Leigh’s Stacy is one of the film’s ma­jor char­ac­ters. Af­ter los­ing her vir­gin­ity to a 26-year-old stereo sales­man who in­stantly ghosts her, she be­comes in­volved in a ro­man­tic tri­an­gle that even­tu­ally drives a wedge be­tween close friends Mike Da­mone (Robert Ro­manus) and Mark Rat­ner (Brian Backer).

Mark — known as “Rat” — has been crush­ing on Stacy, who works at the pizze­ria across the mall from the movie theater where he works, but he’s too shy to ap­proach her. So he seeks ad­vice from Mike, a fast-talk­ing would-be oper­a­tor who con­fides his “se­crets” for pick­ing up girls. This em­bold­ens Mike to ask Stacy out, but when she tries to se­duce him he loses his nerve. Stacy then turns her at­ten­tion to Mark.

Mean­while Stacy’s older brother Brad (Judge Rein­hold) is look­ing for­ward to grad­u­at­ing and mak­ing the fi­nal pay­ment on his 1960 Buick LeSabre. He has a job at a burger place along­side his girl­friend, Lisa (Amanda Wyss,) and ap­pears to be rooted and sta­ble. But he’s fired from his job af­ter an en­counter with an ob­nox­ious cus­tomer, which sends him on a down­ward spi­ral. Lisa dumps him and he is re­duced to work­ing at Cap­tain Hook Fish & Chips, where he’s re­quired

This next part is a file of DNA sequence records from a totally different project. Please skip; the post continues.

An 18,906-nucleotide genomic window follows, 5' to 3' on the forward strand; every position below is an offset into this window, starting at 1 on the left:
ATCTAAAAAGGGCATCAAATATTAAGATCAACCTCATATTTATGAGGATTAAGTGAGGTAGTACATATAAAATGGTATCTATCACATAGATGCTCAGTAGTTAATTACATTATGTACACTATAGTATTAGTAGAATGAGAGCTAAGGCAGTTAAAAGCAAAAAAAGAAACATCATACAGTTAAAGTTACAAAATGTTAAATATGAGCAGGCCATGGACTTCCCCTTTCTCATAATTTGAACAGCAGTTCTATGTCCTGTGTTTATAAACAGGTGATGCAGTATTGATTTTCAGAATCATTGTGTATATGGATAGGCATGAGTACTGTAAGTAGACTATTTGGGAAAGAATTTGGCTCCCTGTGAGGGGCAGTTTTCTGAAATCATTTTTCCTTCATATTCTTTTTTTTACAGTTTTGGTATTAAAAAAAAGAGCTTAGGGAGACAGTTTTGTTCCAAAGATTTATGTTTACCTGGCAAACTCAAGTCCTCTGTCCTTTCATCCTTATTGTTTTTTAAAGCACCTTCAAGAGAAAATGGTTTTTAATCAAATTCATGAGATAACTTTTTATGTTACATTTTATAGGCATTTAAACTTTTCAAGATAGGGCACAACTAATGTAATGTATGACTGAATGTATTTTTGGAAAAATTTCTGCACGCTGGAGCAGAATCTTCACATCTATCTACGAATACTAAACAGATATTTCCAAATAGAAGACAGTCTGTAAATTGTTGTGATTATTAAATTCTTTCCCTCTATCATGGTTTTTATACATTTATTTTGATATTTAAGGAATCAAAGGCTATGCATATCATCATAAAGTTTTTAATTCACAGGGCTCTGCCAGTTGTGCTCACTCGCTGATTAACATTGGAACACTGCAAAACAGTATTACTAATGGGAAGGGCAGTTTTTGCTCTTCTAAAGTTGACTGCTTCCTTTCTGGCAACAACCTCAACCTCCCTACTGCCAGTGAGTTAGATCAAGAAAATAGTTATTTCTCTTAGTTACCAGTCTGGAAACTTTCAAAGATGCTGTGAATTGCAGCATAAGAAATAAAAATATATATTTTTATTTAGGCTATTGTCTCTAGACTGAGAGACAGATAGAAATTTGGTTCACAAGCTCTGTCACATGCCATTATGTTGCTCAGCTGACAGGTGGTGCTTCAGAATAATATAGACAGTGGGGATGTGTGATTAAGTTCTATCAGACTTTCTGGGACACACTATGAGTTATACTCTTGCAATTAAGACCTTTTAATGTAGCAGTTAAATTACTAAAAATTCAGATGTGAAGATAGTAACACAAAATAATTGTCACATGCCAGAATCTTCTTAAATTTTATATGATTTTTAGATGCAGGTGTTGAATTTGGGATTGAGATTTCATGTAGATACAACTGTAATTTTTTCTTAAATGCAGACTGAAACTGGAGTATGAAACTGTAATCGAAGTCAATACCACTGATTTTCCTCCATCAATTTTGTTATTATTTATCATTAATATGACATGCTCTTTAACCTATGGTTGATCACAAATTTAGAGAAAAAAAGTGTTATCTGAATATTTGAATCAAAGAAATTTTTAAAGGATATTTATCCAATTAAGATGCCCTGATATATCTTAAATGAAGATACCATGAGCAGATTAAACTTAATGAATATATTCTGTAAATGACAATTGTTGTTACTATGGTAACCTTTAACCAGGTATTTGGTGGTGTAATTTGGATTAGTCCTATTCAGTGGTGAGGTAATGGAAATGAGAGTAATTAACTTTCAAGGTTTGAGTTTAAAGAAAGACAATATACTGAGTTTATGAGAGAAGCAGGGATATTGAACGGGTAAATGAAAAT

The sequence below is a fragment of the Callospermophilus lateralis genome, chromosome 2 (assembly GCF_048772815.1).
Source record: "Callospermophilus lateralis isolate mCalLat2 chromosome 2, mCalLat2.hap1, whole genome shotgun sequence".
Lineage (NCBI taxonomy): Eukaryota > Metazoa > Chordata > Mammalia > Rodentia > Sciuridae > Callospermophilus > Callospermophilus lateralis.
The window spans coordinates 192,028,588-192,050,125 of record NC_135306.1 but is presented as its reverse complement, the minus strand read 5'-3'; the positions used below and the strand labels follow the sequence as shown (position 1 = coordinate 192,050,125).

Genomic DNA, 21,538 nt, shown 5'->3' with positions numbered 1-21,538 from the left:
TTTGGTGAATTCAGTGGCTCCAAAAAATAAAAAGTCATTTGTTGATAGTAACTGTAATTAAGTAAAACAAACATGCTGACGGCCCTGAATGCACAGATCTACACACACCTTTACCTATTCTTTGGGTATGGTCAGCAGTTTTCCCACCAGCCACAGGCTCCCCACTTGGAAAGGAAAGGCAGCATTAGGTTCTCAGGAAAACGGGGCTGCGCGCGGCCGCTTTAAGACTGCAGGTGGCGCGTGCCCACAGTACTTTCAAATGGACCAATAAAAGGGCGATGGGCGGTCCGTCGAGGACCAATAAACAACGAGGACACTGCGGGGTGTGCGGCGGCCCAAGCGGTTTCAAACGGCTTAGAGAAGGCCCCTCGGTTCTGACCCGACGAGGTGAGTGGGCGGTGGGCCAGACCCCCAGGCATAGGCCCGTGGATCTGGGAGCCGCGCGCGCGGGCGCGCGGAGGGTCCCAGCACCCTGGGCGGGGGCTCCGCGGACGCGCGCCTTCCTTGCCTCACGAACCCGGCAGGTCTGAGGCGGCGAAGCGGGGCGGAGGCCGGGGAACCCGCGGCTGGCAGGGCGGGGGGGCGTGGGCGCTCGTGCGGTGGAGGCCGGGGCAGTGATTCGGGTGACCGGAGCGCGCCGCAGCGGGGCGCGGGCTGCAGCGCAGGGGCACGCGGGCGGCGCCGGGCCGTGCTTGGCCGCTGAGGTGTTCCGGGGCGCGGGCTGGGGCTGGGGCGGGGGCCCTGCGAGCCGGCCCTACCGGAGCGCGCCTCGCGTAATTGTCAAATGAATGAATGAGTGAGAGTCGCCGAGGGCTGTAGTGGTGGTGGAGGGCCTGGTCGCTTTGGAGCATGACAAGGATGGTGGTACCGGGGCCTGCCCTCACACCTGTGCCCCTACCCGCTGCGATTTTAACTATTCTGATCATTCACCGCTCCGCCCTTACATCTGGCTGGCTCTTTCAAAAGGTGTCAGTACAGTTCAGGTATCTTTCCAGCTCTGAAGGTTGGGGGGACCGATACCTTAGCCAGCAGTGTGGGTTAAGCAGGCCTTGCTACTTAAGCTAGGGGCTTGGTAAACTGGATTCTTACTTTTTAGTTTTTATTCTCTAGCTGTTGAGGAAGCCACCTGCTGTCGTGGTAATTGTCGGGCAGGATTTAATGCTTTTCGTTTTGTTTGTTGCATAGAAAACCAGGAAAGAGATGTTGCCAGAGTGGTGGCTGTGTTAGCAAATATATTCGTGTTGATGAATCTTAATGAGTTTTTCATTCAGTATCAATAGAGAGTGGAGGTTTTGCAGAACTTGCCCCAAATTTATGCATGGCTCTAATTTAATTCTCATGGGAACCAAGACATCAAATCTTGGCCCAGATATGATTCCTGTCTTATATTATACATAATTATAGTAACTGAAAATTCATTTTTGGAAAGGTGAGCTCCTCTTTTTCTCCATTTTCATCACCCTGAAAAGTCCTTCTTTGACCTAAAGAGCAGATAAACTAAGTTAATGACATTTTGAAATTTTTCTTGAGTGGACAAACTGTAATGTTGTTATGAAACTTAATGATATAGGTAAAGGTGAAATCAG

to wear a hu­mil­i­at­ing pi­rate cos­tume. (He quits this job af­ter be­ing forced to de­liver food in cos­tume.)

Mean­while Spi­coli, some­times ac­com­pa­nied by his “stoner buds” (Stoltz and Ed­wards, whose char­ac­ters didn’t even rate names though they get far more screen time than fu­ture Os­car win­ner Cage/Cop­pola, who’s only briefly glimpsed as an ex­tra work­ing the grill in Brad’s burger joint), ca­reens through the film, ban­ter­ing with dic­ta­to­rial Mr. Hand (Ray Wal­ston) and drop­ping the oc­ca­sional zen bon mot.